The second part of the Form for the Ordination of Elders and Deacons deals with the office of the deacon. This Form is rather brief, dealing with just two matters. First of all the origin and institution of the office is recorded, and this is followed by a brief description of the office itself. To these matters we will return presently, but let us first make some general observations.
“I am a stranger here, dependent on Thy grace, A pilgrim as my fathers were, with no abiding p1ace.”
The branch of study which we purpose to treat in this rubric is formally known as Liturgies. With reference to the term Liturgy to the sphere of divine service, the Christian use of the word is based upon the Septuagint, which translates the Hebrew aboda, in relation to the temple service, by leitourgia.
Much has been written about the formulation, meaning, and interpretation of the three questions that are asked and answered in connection with the baptism of children in Reformed churches. Throughout the years they have been storm-centers of debate. Even today there is no unanimity of opinion concerning the precise meaning of some of the phrases.
Worship is the highest of all the functions of man. There is nothing physical or mundane in it, although it can and frequently is performed through the use of many physical media derived from the present world, Worship in its essential character is a thoroughly spiritual function of the entire nature of man in which he transcends the temporal and earthly and is consciously overwhelmed by the eternal realities of God. The creature who has been created in the very image and likeness of God Himself is brought into experiential fellowship with the Creator for the duration of worship.
“Do you promise and intend to see these children (this child), when come to years of discretion (whereof you are either parent or witness), instructed and brought up in the aforesaid doctrine, or help or cause them to be instructed therein, to the utmost of your power?”
The above caption is a partial quotation taken from the third question that is asked by the church of parents when they present their children for baptism. It clearly defines the limitation of the sacred vow in which promise is made that we will arduously and faithfully instruct the children God entrusts to our care “in the aforesaid doctrine,” which, for us Protestant Reformed parents, can only mean the faith or way of life set forth in the Protestant Reformed credo! We will spare no effort.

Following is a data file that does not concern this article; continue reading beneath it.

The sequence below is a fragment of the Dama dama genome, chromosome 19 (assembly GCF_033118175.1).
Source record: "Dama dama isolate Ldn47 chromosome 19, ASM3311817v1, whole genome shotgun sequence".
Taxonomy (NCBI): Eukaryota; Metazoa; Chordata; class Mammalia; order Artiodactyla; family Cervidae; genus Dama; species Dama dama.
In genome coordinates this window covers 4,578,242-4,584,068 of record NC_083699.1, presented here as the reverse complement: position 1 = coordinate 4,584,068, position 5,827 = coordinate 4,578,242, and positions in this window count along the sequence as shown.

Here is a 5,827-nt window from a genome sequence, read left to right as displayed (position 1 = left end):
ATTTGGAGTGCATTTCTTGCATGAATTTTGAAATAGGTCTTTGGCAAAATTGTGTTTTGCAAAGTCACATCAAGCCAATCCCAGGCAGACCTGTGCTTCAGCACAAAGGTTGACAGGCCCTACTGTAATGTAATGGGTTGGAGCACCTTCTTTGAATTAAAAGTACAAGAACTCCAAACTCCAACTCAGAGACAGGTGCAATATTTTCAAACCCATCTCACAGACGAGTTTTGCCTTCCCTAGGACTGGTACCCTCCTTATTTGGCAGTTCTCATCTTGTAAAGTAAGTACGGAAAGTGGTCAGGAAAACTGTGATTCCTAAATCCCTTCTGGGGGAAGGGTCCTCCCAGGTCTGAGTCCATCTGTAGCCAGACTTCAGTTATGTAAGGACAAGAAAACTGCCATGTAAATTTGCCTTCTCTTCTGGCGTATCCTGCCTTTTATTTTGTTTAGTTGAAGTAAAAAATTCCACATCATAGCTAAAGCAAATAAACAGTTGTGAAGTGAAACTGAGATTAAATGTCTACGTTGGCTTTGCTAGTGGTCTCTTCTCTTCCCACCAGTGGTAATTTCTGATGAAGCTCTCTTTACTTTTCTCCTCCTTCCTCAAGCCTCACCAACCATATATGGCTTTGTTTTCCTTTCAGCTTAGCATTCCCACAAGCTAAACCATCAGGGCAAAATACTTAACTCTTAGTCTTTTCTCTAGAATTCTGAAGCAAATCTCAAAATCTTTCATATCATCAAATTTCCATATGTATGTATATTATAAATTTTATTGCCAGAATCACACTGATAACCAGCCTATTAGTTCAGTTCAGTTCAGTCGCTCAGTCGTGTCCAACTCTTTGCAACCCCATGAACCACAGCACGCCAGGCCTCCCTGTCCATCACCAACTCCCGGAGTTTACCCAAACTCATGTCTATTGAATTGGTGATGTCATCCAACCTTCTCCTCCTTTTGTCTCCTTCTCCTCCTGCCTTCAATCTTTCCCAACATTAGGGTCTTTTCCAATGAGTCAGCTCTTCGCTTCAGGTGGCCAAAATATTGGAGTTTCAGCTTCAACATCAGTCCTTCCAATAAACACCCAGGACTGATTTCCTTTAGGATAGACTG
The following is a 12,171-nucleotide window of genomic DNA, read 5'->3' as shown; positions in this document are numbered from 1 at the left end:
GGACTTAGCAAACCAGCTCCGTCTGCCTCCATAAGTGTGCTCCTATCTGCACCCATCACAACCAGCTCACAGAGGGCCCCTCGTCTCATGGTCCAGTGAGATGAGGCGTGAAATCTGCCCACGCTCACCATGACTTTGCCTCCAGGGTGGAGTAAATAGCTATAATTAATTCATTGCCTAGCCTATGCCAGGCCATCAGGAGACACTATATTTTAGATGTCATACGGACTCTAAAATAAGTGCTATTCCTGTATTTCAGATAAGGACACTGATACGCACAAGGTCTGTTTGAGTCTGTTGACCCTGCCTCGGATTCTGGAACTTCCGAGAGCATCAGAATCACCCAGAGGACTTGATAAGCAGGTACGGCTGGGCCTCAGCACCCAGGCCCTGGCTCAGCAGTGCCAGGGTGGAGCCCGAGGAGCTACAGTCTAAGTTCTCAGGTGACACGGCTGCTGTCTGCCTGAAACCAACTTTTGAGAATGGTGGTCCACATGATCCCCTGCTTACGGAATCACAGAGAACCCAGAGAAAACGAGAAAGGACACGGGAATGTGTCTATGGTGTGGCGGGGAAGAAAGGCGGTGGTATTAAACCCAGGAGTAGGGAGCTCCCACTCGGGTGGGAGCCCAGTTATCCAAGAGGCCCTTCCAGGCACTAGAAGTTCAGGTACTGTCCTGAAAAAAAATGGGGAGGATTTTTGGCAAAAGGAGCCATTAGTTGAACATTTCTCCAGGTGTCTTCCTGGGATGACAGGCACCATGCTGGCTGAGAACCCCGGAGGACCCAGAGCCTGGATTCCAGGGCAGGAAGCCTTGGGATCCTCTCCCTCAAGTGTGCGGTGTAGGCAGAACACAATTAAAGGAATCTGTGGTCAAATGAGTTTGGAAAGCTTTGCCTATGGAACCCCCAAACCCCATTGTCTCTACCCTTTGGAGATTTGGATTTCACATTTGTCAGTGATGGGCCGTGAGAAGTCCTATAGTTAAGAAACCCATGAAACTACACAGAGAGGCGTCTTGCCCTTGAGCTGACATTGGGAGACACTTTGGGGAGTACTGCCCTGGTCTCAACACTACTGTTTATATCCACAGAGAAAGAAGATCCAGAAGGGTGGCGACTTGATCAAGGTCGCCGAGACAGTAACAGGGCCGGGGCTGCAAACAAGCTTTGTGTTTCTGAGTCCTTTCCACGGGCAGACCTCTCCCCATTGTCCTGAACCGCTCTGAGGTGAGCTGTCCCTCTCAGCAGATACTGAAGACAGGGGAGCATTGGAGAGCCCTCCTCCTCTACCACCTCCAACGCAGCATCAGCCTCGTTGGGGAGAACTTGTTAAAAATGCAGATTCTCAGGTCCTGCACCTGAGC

Instructing our children in harmony with the truths of our confession is not an optional matter. It is a most solemn duty imposed upon us by God and, involving a grave responsibility. This responsibility is voluntarily assumed by us, the parents, in the baptism of our children; and its application is not limited to any given sphere of our or our children’s lives. It embraces the church, the home and the school. God Himself defines the limitation of this duty when He commands us in His Word:
The Form for the Baptism of Infant Children that is used in our churches contains two significant prayers. The first of these is uttered at the conclusion of the reading of the form proper and just before the parents are asked to answer the questions. The other one occurs at the conclusion of the ceremony and is a prayer of thanksgiving. To these two prayers we now give our attention because they also are an integral part of the administration of the sacrament.
To be “incorporated into Christ” is fundamental. As we wrote last time, “out of this all blessings flow, even as without incorporation into Christ there is no blessing, no grace, common or otherwise.” This fundamental idea is found throughout Scripture in various forms. It embodies both the legal and the organic idea.